GERMAN TOY MUSEUM

 

  Do you know what toys looked like 5.000 years ago? Have you ever seen dolls with headsmade of biscuit ware, with a pale complexion and a charming expression?

Have you ever seen miniature Lilliputians made of dough? You can find all these toys and a whole lot more in the German Toy Museum. For older people, a visit to this museum will be a journey back into their childhood, whereas for the youngest visitors it could well be a journey of discovery into the history of toys.

 

  The museum was originally founded as the Meiningen Oberland Museum of Trade and Industry in 1901 on the initiative of Paul Kuntze (1867–1953), a local teacher.

The German Toy Museum is acknowledged as possessing the oldest, specialized collec-tion of toys in Germany. In the second half of the 19th century, Sonneberg developed into a world centre for the production of and trade in toys. This led to the toy indus-try’s creations becoming the museum’s centre of attraction.

 

  Among the most valuable exhibits in the collection are Sonneberg wooden toys, papier mâché figures, dolls from Sonneberg and Thuringia, playthings from East Asia, and toys from ancient Egypt and Greece.

No one can be certain whether the oldest figures that have been handed down through the cen-turies were created for ritual purposes or merely as children’s playthings. Even the brightly coloured dolls from Asia were not, and still are not, all designed for children to play with. There is evidence for the existence of dolls dating back to ancient times.

 

  The museum's library contains literature on toys, and the history of toys and the region. The library also has a very valuable collection of toy pattern books.

 

  The simple turned and carved dolls made in the Alpine Valleys, Bohemia, the Erzgebirge and the Sonneberg area were regarded as being typical toy dolls for hundreds of years. Then, the introduction of mouldable materials, such as dough and papier mâché, in the 19th century enabled increasingly more finely detailed figures to be produced. Indeed, the use of papier mâché led to doll manufacture becoming the most important branch of industry in Sonneberg.

 

  Porcelain started becoming a significant material for making dolls’ heads in 1830. Technical advances, such as ball joints, voices and sleeping eyes, made the dolls ever more lifelike. Most of them were modelled on the middle-class lady, until designers in Munich started creating childlike dolls at the beginning of the 20th century. This innovation inspired manufacturers to produce “dolls with personality”. Celluloid became the first plastic to be used in the manufacture of dolls in 1896.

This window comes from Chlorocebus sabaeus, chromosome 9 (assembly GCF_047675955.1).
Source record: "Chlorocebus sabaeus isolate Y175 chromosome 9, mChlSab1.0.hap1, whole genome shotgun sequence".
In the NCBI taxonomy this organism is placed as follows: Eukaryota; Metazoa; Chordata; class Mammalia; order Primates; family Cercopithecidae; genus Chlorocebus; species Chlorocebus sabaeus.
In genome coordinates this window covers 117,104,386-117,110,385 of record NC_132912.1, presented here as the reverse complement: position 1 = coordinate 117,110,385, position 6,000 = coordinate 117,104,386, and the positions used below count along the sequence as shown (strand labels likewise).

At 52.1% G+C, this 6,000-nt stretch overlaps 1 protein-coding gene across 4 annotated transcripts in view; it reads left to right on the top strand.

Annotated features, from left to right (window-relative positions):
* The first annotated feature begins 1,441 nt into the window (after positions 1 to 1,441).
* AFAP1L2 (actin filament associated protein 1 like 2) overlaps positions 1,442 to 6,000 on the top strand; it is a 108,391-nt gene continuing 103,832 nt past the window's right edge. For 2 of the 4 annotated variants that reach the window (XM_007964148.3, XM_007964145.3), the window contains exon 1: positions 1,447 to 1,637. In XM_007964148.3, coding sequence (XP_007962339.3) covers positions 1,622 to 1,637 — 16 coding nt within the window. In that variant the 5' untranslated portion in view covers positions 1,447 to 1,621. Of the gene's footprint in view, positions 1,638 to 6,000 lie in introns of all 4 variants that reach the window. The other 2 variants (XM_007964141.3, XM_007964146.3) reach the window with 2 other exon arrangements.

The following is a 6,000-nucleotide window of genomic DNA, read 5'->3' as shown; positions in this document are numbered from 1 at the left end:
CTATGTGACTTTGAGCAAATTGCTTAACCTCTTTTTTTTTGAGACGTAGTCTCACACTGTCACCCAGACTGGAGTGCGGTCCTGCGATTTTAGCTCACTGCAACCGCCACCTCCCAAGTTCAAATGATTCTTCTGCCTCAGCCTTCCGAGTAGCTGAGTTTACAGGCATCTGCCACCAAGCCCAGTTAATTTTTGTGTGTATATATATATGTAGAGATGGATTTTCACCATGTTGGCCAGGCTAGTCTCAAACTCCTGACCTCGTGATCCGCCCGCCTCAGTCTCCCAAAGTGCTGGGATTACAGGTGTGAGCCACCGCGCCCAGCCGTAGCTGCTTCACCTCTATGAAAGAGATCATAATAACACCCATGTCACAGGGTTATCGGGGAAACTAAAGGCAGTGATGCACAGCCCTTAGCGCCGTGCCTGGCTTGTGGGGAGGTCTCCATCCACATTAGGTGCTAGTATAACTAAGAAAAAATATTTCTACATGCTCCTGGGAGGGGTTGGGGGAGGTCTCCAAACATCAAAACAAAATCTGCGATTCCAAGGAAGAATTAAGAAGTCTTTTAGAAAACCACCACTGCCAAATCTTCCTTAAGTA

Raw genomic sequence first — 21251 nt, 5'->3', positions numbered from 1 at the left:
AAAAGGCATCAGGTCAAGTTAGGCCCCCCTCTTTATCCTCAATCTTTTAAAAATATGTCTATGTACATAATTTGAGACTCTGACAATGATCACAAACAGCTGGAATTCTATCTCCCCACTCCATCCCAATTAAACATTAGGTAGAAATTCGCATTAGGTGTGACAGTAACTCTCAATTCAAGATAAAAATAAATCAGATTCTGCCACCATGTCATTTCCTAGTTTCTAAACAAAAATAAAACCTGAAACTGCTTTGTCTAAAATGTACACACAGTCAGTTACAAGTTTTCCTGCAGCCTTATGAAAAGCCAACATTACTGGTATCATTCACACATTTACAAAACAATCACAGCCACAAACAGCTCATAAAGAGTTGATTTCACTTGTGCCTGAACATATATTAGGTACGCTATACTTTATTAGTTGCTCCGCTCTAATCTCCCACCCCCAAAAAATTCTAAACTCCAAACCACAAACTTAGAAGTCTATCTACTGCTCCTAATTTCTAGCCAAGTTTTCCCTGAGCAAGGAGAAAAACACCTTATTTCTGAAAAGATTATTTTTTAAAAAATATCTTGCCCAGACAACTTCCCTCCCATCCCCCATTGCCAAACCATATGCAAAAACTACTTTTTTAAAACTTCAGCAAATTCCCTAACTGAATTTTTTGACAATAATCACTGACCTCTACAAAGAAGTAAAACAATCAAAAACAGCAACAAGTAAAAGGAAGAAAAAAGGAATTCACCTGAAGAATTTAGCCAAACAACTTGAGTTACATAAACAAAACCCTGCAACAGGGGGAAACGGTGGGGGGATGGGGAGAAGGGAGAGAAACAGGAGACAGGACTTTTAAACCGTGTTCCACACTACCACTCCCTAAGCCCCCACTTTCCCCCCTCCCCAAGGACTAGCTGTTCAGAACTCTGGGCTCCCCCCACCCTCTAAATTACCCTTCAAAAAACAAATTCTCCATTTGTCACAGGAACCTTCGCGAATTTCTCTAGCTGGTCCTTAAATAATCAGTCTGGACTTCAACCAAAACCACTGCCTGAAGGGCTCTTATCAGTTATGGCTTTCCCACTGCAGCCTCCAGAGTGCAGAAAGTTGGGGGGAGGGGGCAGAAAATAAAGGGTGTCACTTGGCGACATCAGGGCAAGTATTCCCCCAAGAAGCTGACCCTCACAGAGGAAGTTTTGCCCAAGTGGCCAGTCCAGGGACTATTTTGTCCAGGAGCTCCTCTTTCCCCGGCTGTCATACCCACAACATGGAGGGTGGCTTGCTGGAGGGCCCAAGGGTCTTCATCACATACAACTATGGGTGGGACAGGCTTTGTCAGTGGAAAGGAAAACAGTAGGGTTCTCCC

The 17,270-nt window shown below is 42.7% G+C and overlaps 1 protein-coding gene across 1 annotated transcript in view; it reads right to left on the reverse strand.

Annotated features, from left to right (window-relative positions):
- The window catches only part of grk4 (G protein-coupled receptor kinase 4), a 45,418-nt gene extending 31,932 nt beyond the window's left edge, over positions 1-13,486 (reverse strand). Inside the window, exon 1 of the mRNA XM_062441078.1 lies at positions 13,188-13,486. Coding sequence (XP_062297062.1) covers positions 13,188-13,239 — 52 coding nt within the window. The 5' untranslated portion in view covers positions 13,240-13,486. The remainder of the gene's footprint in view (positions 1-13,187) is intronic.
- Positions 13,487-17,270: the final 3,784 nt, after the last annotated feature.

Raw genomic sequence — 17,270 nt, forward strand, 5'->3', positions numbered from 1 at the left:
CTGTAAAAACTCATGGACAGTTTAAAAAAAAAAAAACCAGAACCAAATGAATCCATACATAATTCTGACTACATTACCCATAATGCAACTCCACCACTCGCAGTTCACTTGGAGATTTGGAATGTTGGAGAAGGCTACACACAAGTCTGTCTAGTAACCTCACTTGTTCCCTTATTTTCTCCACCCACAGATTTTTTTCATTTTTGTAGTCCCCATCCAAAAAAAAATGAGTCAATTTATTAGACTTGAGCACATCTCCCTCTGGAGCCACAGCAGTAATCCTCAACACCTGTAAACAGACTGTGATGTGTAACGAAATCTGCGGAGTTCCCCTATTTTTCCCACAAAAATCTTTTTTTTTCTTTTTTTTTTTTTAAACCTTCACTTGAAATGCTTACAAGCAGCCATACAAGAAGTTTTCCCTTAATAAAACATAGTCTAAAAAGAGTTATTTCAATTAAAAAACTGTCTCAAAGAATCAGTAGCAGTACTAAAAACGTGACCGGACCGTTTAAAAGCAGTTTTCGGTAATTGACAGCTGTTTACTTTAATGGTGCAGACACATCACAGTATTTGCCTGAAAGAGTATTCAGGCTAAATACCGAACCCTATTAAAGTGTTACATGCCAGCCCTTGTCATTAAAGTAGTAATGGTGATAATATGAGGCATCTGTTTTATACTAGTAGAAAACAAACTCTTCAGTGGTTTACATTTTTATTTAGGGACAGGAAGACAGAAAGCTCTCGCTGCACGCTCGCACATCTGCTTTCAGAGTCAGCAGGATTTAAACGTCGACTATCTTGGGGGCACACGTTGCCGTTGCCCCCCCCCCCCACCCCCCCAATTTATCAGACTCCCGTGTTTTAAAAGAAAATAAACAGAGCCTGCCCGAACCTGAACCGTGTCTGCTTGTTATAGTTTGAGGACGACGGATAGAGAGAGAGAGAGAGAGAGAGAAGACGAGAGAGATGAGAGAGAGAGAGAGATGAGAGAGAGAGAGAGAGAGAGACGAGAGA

The “Gulliver in Lilliput” ensemble was developed in 1843/44 at the suggestion of Adolf Fleischmann (1819–1895), a Sonneberg businessman.

This showpiece was based on Jonathan Swift’s famous satirical novel “Gulliver’s Travels”. It received great acclaim and was bestowed with prizes at both the 1844 Berlin Trade Exhibition and the 1851 Great Exhibition in London.

 

 

 

 

 

 

 

 

 

 

 

 

 

 

 

 

 

  Model railways, steam engines, peep shows and magic lanterns reflect techno-logical developments at the beginning of the industrial age. Tinplate toys exemplify an early form of industrial mass production.

 

  The rapid technological developments of the 20th century are embodied in model engines, automobiles, aeroplanes, ships, and toy and model railways.

 

  The museum’s most famous exhibit is the “Thuringian Church Fair” ensemble. Its 67 lifelike figures portray a typical rural festival in the Thuringian-Franconian region around 1900. This ensemble was created for the 1910 Brussels World’s Fair to present the Sonneberg toy industry to the whole world. It was designed by Professor Reinhard Möller (1855–1912), the then director of the Sonneberg Industrial School. Pupils of the industrial school, modellers, craftsmen and women, and no less than 37 Sonneberg firms all contributed to its creation.

The exhibit was awarded a “Grand Prix” in Brussels.

EXPOSE

  German Toy Museum

 

Opening times

Tuesday to Sunday and public holidays

from 10.00 to 17.00 | Last admission: 16.30

 

The venue is wheelchair accessible.

 

Admission charges

Children up to three years of age: free

Child/reduced rate: 4.00 EUR

Adult: 6.00 EUR

Family ticket (2 adults and up to 5 children): 12.00 EUR

 

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